Advancing the Evolution of Soil means enhancing the performance of natural surfaces by stabilizing the root zone underneath.
Flexible polypropylene fibers that mimic grass roots in size and flexibility, providing three dimensional strength and stability to sand and soil by spreading a point load across a larger area in the rootzone.
Integration - Grass roots grow through Fiber
Promotes plant growth - Creates porosity and air-filled porosity
Triangulation - Spreads point load across root zone network
Load Bearing and Shear Strength - Increases load bearing and shear strength without increasing compaction
Stability - Maintains stability across various moisture contents and grass cover
A reinforced turf surface must be designed to provide (in engineering terms) the correct amount of load bearing and shear strength to support the load needed for the application. In sports turf the surface must support player movements without causing injury from slide or grip. In turf parking the surface must support the vehicle load without deforming or rutting.
Without reinforcement, wet stability of a turf surface is usually dependant on the soil particle structure beneath the turf. Usually a trade-off is made using sand based turf. Sand provides little in the way of load bearing strength, but varies less when moisture is present. Non-sand based turf will provide more in the way of load bearing strength, but will destabilize quickly when moisture is present.
It is easier to increase load bearing and shear strength by increasing compaction in the soil. Many reinforcing products accomplish this, but increased compaction reduces the infiltration rate and air filled porosity which causes problems for grass growth. Furthermore large reinforcing products impede cohesion in the rootzone. Are you strengthening the surface at the expense of proper grass growth?
Typically load bearing and shear strength has been determined by the soil particle structure of the root zone. Generally higher clay content is needed to increase the load bearing and shear strength of the surface. Unfortunately, clay content can destabilize quickly and inhibit grass growth. Therefore, most athletic turf surfaces are sand based or sand modified. Sand possesses very low load bearing and shear strength capabilities on its own.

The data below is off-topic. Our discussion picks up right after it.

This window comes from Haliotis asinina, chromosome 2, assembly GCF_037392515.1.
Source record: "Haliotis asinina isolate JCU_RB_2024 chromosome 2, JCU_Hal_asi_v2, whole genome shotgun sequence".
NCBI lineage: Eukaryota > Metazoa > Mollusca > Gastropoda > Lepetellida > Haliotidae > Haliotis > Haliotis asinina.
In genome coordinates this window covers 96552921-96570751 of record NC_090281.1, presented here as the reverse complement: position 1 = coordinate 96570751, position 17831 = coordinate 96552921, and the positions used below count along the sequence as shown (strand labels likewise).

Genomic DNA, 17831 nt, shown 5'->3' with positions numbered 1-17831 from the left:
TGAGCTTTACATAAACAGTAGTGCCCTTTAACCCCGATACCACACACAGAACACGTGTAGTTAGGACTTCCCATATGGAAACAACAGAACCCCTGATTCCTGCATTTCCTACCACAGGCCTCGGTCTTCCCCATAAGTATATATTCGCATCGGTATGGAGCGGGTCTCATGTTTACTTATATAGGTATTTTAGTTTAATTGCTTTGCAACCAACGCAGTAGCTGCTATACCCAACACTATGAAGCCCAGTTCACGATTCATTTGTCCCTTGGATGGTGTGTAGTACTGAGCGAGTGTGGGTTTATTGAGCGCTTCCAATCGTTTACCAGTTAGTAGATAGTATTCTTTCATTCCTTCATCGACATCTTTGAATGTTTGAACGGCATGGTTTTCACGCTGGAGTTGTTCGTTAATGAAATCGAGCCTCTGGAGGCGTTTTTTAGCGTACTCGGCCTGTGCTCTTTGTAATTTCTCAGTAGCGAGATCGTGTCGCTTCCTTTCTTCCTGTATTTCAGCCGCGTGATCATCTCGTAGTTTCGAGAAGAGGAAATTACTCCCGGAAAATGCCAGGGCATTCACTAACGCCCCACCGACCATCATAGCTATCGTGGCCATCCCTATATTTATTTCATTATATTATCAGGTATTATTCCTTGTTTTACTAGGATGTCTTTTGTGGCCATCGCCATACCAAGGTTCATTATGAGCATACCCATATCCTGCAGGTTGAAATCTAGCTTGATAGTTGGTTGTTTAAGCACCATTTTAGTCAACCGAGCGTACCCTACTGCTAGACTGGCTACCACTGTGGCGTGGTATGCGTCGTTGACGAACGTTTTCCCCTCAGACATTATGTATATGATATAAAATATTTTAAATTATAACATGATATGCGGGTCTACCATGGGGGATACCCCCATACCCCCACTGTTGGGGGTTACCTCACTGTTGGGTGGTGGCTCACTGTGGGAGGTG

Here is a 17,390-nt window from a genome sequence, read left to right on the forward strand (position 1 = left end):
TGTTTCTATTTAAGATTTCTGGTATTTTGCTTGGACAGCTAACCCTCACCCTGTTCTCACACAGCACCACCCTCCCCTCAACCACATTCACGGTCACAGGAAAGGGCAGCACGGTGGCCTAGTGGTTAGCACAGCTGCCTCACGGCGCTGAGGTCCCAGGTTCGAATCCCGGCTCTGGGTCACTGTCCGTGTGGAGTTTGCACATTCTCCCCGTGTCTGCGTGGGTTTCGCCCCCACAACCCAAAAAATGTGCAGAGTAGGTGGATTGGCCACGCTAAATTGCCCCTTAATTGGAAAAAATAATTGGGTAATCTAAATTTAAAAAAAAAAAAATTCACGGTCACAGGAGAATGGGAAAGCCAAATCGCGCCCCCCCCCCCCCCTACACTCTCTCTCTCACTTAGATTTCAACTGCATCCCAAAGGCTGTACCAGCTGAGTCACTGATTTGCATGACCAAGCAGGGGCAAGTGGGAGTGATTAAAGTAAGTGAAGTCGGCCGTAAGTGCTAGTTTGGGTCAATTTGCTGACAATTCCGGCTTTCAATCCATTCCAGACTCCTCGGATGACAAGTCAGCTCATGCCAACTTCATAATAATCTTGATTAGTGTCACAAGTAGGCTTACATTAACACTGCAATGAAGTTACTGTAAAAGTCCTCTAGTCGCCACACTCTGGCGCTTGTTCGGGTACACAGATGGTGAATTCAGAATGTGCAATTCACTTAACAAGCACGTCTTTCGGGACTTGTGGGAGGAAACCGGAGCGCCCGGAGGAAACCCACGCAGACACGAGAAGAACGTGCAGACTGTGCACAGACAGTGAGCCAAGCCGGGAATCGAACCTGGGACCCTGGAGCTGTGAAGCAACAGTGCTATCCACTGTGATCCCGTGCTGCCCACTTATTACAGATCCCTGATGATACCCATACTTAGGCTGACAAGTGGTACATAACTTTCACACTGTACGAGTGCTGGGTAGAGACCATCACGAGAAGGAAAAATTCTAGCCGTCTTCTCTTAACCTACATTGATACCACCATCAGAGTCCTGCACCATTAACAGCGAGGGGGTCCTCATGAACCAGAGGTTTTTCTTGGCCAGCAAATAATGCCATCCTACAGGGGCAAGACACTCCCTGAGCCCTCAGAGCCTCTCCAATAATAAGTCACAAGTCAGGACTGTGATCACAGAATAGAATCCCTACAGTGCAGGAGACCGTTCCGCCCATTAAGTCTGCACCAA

Test results show that the inclusion of StaLok Fiber at the rate of between .3-.5% have increased unconfined compression test results, a measure of load bearing strength, up to 4 times as much in sand based systems. Furthermore, triaxial shear testing results have increased at a rate of 2.5 times in sand based systems. In live performance testing this has translated into a reduction of divots and divot size.
It is much easier to increase traffic resistance by increasing compaction. Unfortunately compaction does not help maintain grass growth. Test results show that StaLok Fiber reduces bulk density. Bulk density is a measure of how sand or soil compacts when subjected to compactive force. StaLok Fiber has greater resistance to compaction and therefore a low bulk density. StaLok Fiber also has showed increases in total porosity of 11%, including air filled porosity at 14%, as a result the infiltration rate of water is also increased. Air Filled Porosity is a measure of the large pore spaces that are essential for air movement through sand or soil, drainage and infiltration and root growth.
StaLok Fiber does not inhibit any maintenance procedures. Solid tine aeration, hollow tine aeration and sod removal can all be completed with the addition of StaLok Fiber.
Since StaLok Fiber increases shear strength, this may allow for steeper slopes to be constructed without slope failure.